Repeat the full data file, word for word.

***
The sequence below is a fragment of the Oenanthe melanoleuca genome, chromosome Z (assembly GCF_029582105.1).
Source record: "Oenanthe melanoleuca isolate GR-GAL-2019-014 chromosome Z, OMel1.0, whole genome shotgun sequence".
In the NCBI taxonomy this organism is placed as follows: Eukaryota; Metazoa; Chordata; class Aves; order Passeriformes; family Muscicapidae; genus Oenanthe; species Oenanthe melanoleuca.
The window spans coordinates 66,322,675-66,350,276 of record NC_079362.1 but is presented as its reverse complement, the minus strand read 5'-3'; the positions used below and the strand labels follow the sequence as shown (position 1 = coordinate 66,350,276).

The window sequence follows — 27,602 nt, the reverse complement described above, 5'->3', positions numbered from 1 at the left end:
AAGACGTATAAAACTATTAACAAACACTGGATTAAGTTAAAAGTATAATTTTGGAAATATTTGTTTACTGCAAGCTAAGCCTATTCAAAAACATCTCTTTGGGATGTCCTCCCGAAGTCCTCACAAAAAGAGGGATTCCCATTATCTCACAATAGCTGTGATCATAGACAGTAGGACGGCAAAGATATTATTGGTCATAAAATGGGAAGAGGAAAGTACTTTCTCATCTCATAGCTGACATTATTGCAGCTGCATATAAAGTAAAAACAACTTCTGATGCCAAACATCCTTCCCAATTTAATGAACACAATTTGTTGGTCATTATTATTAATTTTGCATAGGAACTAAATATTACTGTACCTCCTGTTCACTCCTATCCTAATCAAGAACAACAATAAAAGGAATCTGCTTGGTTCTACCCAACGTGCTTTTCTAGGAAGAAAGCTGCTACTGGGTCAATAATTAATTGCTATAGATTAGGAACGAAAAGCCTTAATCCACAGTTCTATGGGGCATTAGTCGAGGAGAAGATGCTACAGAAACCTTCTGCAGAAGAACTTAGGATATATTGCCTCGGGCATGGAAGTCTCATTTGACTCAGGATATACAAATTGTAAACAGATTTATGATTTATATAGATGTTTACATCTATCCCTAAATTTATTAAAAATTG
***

The sequence below is a fragment of the Oenanthe melanoleuca genome, chromosome Z (assembly GCF_029582105.1).
Source record: "Oenanthe melanoleuca isolate GR-GAL-2019-014 chromosome Z, OMel1.0, whole genome shotgun sequence".
In the NCBI taxonomy this organism is placed as follows: Eukaryota; Metazoa; Chordata; class Aves; order Passeriformes; family Muscicapidae; genus Oenanthe; species Oenanthe melanoleuca.
The window spans coordinates 66,322,675-66,350,276 of record NC_079362.1 but is presented as its reverse complement, the minus strand read 5'-3'; the positions used below and the strand labels follow the sequence as shown (position 1 = coordinate 66,350,276).

The window sequence follows — 27,602 nt, the reverse complement described above, 5'->3', positions numbered from 1 at the left end:
AAGACGTATAAAACTATTAACAAACACTGGATTAAGTTAAAAGTATAATTTTGGAAATATTTGTTTACTGCAAGCTAAGCCTATTCAAAAACATCTCTTTGGGATGTCCTCCCGAAGTCCTCACAAAAAGAGGGATTCCCATTATCTCACAATAGCTGTGATCATAGACAGTAGGACGGCAAAGATATTATTGGTCATAAAATGGGAAGAGGAAAGTACTTTCTCATCTCATAGCTGACATTATTGCAGCTGCATATAAAGTAAAAACAACTTCTGATGCCAAACATCCTTCCCAATTTAATGAACACAATTTGTTGGTCATTATTATTAATTTTGCATAGGAACTAAATATTACTGTACCTCCTGTTCACTCCTATCCTAATCAAGAACAACAATAAAAGGAATCTGCTTGGTTCTACCCAACGTGCTTTTCTAGGAAGAAAGCTGCTACTGGGTCAATAATTAATTGCTATAGATTAGGAACGAAAAGCCTTAATCCACAGTTCTATGGGGCATTAGTCGAGGAGAAGATGCTACAGAAACCTTCTGCAGAAGAACTTAGGATATATTGCCTCGGGCATGGAAGTCTCATTTGACTCAGGATATACAAATTGTAAACAGATTTATGATTTATATAGATGTTTACATCTATCCCTAAATTTATTAAAAATTG